William Ziff Jr., Technology Publishing Pioneer, Dies at 76By John Pallatto | Posted 2006-09-11 Print
The son of one of Ziff-Davis' co-founders, he helped lead the company through 40 years of varying trends and interests of the American magazine reader.
William Ziff, Jr., who took over his father's publishing company in the 1950s and led it through period of growth that followed the varying tastes of the American middle class from cars to the personal computer, died at his Pawling, N.Y., home on Sept. 9. He was 76.
Ziff died "peacefully with his family at his home" from the complications of cancer, a family spokesman said.
As head of Ziff-Davis Publishing Co. for nearly 40 years, Ziff transformed a company that was originally focused on aviation, travel and adventure magazines into a national powerhouse focused on business, consumer and later computer technology titles.
The original Ziff-Davis, Inc. started in Chicago in 1927 and was founded by William Ziff's father, William B. Ziff, Sr., and Bernard G. Davis.
William Ziff, Jr. took over the company in 1953 at age 23 after his father's death. Two years later he bought the interest of the Davis family.
He developed it into a specialty publishing company that produced magazines that followed the changing hobbies and interests of the American public, from cars to boats to personal computers and video games.
Anticipating the vast expansion of leisure time activities and the national obsession with consumerism, he introduced magazines to tap into these trends, including several signature magazine titles such as Car & Driver, Yachting, Modern Bride and Popular Photography.
By the time the family sold its interest in the company during the mid-1990s, Ziff-Davis focused exclusively on computers, technology, videogames and the business of information technology.
As the age of the personal computer dawned in 1981, the company launched Computer Gaming World that same year. A year later, in 1982, Ziff-Davis acquired PC Magazine, which would remain one of its signature publications during the next 25 years as the PC era brought a computer into nearly every household and business in the country.
Just two years later, Ziff sold the majority of the company's business and consumer titles but retained a small division of computer-related properties, which included PC Magazine and startup publications PC Week and later MacWeek.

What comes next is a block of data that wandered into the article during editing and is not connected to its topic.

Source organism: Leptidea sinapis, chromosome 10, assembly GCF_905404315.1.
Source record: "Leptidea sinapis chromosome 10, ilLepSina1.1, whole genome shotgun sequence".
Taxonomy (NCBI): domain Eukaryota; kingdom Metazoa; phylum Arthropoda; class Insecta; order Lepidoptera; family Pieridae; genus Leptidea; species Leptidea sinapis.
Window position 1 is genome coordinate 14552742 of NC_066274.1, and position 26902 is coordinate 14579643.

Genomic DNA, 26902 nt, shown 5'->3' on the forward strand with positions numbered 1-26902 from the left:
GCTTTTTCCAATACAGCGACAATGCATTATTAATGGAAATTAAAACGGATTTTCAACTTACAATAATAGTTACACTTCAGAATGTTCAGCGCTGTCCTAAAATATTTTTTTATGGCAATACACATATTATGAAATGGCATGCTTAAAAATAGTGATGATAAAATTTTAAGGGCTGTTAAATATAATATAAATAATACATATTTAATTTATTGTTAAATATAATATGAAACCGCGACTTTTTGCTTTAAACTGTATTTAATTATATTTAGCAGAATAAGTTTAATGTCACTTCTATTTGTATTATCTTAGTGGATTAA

Ziff-Davis continued to add new computer-oriented titles through the rest of the 80s including PC/Computing and MacUser. In 1989, the company started ZDNet as a news service for users on the nascent Internet.
In the early 1990s, Bill Ziff Jr. retired after turning over management of the family-owned publishing company to his three adult sons, Dirk, Robert and Daniel.
The brothers decided to take advantage of a booming market for publishing properties in 1994 by selling 95 percent of Ziff-Davis Publishing to the Forstmann, Little & Co. investment banking company for $1.4 billion. It was the same year that the company started Interactive Week and Family PC magazines.
Corporate ownership of the company changed barely a year later when Softbank Corp., headed by Japanese technology entrepreneur Masayoshi Son, bought Ziff-Davis for nearly double what Forstmann, Little paid for it.
Softbank eventually took the company public in the late 1990s before selling off the Ziff-Davis properties in the early 2000s in the midst of the dot-com era recession.
Besides his three sons, Ziff is survived by his wife, Tamsen Ann, and four grandchildren.
The family will hold a memorial service at the Frank E. Campbell Funeral Home at 1076 Madison Ave. in New York City from 4 to 8 p.m. on Sept. 14. Burial will be private.
In lieu of flowers, donations may be made to the Pawling Community Foundation, PO Box 657, Pawling, N.Y. 12564.
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